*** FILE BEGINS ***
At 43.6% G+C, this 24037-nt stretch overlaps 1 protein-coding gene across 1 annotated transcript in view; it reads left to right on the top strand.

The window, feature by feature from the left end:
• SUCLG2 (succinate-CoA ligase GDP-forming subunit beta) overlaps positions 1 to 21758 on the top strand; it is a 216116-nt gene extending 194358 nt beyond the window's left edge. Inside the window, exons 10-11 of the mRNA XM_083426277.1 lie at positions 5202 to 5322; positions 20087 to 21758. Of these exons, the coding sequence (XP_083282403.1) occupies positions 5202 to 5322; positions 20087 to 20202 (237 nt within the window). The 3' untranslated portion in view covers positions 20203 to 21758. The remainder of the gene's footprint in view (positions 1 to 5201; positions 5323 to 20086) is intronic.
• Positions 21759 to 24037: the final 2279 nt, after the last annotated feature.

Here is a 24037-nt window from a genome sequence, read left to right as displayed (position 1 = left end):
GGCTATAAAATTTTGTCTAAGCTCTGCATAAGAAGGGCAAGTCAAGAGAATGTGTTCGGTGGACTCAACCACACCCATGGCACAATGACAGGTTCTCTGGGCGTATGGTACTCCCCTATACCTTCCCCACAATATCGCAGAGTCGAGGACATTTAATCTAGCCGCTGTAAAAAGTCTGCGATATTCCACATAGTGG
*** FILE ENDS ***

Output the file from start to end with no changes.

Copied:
At 43.6% G+C, this 24037-nt stretch overlaps 1 protein-coding gene across 1 annotated transcript in view; it reads left to right on the top strand.

The window, feature by feature from the left end:
• SUCLG2 (succinate-CoA ligase GDP-forming subunit beta) overlaps positions 1 to 21758 on the top strand; it is a 216116-nt gene extending 194358 nt beyond the window's left edge. Inside the window, exons 10-11 of the mRNA XM_083426277.1 lie at positions 5202 to 5322; positions 20087 to 21758. Of these exons, the coding sequence (XP_083282403.1) occupies positions 5202 to 5322; positions 20087 to 20202 (237 nt within the window). The 3' untranslated portion in view covers positions 20203 to 21758. The remainder of the gene's footprint in view (positions 1 to 5201; positions 5323 to 20086) is intronic.
• Positions 21759 to 24037: the final 2279 nt, after the last annotated feature.

Here is a 24037-nt window from a genome sequence, read left to right as displayed (position 1 = left end):
GGCTATAAAATTTTGTCTAAGCTCTGCATAAGAAGGGCAAGTCAAGAGAATGTGTTCGGTGGACTCAACCACACCCATGGCACAATGACAGGTTCTCTGGGCGTATGGTACTCCCCTATACCTTCCCCACAATATCGCAGAGTCGAGGACATTTAATCTAGCCGCTGTAAAAAGTCTGCGATATTCCACATAGTGG